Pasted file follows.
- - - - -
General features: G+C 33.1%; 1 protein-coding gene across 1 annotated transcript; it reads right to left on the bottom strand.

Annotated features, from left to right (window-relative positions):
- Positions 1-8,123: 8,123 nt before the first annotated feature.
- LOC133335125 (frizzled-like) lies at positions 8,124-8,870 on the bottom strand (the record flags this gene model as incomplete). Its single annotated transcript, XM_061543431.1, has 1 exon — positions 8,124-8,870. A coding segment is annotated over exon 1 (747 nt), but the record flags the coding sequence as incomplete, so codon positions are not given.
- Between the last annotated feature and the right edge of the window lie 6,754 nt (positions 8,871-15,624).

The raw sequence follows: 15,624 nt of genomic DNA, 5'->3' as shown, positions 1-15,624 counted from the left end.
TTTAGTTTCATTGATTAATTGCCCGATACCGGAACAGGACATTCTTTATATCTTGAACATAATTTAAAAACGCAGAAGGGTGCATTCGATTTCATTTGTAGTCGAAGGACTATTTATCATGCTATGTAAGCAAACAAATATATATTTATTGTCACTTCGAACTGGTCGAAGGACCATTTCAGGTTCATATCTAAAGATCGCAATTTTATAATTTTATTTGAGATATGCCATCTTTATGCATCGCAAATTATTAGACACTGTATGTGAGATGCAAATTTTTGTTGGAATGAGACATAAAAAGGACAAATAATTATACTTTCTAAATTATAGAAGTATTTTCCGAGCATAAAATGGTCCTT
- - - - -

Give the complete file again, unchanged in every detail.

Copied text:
General features: G+C 33.1%; 1 protein-coding gene across 1 annotated transcript; it reads right to left on the bottom strand.

Annotated features, from left to right (window-relative positions):
- Positions 1-8,123: 8,123 nt before the first annotated feature.
- LOC133335125 (frizzled-like) lies at positions 8,124-8,870 on the bottom strand (the record flags this gene model as incomplete). Its single annotated transcript, XM_061543431.1, has 1 exon — positions 8,124-8,870. A coding segment is annotated over exon 1 (747 nt), but the record flags the coding sequence as incomplete, so codon positions are not given.
- Between the last annotated feature and the right edge of the window lie 6,754 nt (positions 8,871-15,624).

The raw sequence follows: 15,624 nt of genomic DNA, 5'->3' as shown, positions 1-15,624 counted from the left end.
TTTAGTTTCATTGATTAATTGCCCGATACCGGAACAGGACATTCTTTATATCTTGAACATAATTTAAAAACGCAGAAGGGTGCATTCGATTTCATTTGTAGTCGAAGGACTATTTATCATGCTATGTAAGCAAACAAATATATATTTATTGTCACTTCGAACTGGTCGAAGGACCATTTCAGGTTCATATCTAAAGATCGCAATTTTATAATTTTATTTGAGATATGCCATCTTTATGCATCGCAAATTATTAGACACTGTATGTGAGATGCAAATTTTTGTTGGAATGAGACATAAAAAGGACAAATAATTATACTTTCTAAATTATAGAAGTATTTTCCGAGCATAAAATGGTCCTT